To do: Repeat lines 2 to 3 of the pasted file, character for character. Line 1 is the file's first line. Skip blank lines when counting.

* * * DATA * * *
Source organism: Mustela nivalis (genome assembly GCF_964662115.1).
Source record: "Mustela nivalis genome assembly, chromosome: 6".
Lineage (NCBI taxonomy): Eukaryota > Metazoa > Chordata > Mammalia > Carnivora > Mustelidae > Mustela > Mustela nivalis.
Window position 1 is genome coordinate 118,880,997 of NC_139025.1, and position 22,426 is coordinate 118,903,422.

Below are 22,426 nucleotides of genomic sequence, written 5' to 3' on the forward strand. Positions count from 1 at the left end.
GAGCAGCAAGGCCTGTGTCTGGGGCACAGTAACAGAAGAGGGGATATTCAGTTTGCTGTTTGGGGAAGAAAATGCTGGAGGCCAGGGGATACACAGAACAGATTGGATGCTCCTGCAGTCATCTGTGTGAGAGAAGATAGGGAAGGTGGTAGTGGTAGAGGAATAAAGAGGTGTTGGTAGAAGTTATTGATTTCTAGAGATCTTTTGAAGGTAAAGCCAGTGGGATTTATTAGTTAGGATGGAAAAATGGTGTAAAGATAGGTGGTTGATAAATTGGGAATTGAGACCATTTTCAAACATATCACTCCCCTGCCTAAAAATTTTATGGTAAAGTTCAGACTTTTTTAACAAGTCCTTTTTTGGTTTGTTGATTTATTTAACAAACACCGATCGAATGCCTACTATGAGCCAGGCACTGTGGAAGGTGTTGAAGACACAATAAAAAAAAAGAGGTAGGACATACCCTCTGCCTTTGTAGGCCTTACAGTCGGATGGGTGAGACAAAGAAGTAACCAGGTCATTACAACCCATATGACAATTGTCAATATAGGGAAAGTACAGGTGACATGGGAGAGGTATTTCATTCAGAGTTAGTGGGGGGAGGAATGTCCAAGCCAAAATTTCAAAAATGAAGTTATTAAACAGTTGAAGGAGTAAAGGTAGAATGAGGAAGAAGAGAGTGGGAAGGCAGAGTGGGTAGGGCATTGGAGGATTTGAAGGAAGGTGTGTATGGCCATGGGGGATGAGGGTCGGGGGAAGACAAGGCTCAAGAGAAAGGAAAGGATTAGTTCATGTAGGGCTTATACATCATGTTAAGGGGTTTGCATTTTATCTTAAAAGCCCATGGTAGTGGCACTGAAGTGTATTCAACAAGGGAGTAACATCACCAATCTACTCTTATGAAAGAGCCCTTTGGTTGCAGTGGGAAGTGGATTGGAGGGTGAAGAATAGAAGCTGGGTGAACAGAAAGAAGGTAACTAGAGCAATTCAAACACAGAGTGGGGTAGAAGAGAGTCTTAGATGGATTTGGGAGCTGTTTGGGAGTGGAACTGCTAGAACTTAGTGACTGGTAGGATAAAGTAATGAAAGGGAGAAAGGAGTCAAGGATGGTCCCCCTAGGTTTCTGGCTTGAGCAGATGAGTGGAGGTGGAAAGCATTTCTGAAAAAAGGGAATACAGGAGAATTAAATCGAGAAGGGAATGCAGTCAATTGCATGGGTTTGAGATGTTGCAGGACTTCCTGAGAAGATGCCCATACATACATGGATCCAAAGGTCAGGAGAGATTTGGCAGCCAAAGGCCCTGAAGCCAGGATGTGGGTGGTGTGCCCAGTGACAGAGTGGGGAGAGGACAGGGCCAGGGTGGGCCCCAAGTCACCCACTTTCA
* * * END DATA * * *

Source record: "Mustela nivalis genome assembly, chromosome: 6".
Lineage (NCBI taxonomy): Eukaryota > Metazoa > Chordata > Mammalia > Carnivora > Mustelidae > Mustela > Mustela nivalis.